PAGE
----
A CRUNCH meeting to decide the future of the region’s politics has been suspended as councils scrabble to find a deal which will allow them to continue to work together – despite a split in the region.

Council leaders were expected to vote today on a devolution deal which will see the three councils north of the river Tyne; Newcastle, Northumberland and North Tyneside, separate from the current North East Combined Authority (NECA) and take control of a further £600m of spending from Whitehall.

The four councils south of the river Tyne; Gateshead Council, South Tyneside Council, Sunderland City Council and Durham County Council, blocked the previous North East devolution deal in 2016, voting against proposals for a North East-wide Mayor to take control of transport, education and housing spending.

However, despite not being part of the current devolution deal, the councils south of the river are eager to ensure they will not lose out and are trying to iron out deals to keep working together with all seven councils after the separation.

A spokesman for NECA said: “The extraordinary meeting of the NECA Leadership Board previously arranged for today is deferred. This will allow additional time for the seven local authorities to finalise detailed proposals for joint working in the future.”

The meeting has been rescheduled and will be held sometime next week.

Devolution will bring £600m of of extra money to the North of Tyne area, which will also have a directly elected Mayor.

Council leaders north of the Tyne say the deal will bring them more powers and control to improve education, skills and economic growth and regeneration.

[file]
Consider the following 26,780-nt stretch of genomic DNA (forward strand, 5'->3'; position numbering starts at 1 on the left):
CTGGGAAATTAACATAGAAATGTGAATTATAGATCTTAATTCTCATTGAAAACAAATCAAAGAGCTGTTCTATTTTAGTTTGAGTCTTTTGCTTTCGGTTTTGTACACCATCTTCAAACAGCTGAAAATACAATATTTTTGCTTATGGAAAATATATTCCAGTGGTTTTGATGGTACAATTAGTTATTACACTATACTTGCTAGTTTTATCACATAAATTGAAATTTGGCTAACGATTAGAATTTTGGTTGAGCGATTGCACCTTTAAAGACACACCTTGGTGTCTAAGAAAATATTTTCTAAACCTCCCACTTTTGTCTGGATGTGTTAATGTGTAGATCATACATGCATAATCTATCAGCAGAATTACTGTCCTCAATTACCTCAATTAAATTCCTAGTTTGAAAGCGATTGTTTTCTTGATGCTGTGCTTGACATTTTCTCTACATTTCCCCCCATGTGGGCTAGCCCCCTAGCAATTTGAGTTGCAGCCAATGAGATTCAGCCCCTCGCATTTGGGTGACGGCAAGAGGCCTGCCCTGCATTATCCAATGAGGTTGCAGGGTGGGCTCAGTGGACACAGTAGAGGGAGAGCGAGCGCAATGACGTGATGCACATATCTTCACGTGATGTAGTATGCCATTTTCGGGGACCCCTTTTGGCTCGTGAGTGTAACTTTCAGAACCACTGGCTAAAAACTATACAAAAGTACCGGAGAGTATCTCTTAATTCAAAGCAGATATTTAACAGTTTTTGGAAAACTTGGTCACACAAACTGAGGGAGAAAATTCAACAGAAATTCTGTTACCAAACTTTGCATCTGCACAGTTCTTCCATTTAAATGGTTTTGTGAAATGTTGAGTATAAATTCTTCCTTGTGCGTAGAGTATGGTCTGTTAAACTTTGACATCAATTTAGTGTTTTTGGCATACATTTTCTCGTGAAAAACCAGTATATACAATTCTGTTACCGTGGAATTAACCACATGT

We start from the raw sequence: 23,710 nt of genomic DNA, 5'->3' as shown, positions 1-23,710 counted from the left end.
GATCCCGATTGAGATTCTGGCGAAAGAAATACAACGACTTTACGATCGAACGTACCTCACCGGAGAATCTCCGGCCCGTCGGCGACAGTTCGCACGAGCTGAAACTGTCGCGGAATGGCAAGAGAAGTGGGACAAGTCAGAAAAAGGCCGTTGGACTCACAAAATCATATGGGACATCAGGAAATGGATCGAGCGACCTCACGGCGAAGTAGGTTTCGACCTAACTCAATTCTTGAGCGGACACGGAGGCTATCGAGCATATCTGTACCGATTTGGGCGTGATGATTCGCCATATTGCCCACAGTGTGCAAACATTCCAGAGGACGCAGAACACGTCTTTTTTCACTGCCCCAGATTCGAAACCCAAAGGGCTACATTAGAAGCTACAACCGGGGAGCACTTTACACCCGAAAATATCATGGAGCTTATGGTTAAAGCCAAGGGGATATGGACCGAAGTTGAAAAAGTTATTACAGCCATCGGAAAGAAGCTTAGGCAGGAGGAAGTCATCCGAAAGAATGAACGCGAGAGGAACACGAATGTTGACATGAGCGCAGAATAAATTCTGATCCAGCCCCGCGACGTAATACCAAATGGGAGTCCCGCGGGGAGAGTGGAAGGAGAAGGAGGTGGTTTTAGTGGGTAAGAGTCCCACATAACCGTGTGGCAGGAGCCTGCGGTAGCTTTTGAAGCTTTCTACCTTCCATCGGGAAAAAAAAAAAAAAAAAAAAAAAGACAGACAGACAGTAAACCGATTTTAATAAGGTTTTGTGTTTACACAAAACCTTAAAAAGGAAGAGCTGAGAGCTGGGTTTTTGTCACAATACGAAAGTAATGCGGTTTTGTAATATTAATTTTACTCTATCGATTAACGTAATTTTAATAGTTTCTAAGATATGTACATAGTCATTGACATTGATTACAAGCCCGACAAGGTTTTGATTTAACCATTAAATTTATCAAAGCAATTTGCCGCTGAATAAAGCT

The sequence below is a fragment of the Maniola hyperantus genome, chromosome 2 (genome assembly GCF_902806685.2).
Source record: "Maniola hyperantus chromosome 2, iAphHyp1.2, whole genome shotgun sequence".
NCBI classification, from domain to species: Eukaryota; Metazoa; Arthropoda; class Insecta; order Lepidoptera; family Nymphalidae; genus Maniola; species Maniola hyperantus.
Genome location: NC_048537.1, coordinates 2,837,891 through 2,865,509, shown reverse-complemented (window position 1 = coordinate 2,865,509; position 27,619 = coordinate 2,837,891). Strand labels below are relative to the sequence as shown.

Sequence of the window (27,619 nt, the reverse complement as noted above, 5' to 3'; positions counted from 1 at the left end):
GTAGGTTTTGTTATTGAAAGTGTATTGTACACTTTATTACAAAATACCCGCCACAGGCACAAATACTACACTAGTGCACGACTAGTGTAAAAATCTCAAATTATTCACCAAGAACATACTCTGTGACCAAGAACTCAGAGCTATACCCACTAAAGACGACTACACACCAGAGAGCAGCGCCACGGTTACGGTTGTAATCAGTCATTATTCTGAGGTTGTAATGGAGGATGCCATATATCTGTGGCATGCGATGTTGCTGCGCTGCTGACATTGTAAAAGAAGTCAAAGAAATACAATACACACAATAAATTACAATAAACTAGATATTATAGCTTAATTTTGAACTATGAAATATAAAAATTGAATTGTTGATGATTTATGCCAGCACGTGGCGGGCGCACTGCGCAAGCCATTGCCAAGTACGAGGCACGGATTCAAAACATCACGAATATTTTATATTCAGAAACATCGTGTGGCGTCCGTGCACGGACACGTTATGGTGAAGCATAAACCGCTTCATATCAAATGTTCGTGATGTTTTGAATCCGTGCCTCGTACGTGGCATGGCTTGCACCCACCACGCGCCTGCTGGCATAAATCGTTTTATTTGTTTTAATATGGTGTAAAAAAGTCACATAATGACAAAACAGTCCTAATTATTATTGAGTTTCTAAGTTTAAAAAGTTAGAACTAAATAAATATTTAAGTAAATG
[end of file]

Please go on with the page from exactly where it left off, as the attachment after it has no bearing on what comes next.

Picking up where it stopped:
A spokesperson for the three North of Tyne authorities said:  “We look forward to the NECA Leadership Board meeting to consider the changes needed to create a North of Tyne Combined Authority, opening the way for new powers and over £600M of new funding to flow to the region.”

Because of the intertwined nature of the region’s transport systems, a separate public transport body will need to be established for all seven councils to deal with the Metro and bus services.

Earlier this year a consultation report revealed that Durham County Council, South Tyneside Council and Sunderland City Council had concerns about the divide in the region.

A letter from Sunderland City Council leader Cllr Harry Trueman and council chief executive Irene Lucas said: ”It is disappointing that this could not be achieved by a suitable devolution deal being reached for the whole NECA area and without the need for the redrawing of the boundaries, creating two combined authorities in place of one currently.”

While Durham County Council raised concerns about transport funding and South Tyneside Council warned that ‘any proposals to establish a North of Tyne Combined Authority (NTCA) must be on the explicit basis that it does not lead to any detriment to the economic, social and environmental wellbeing of the residents of South Tyneside'.

North Tyneside Mayor Norma Redfearn said that the door will always be open to the councils south of the river, after the deal is done.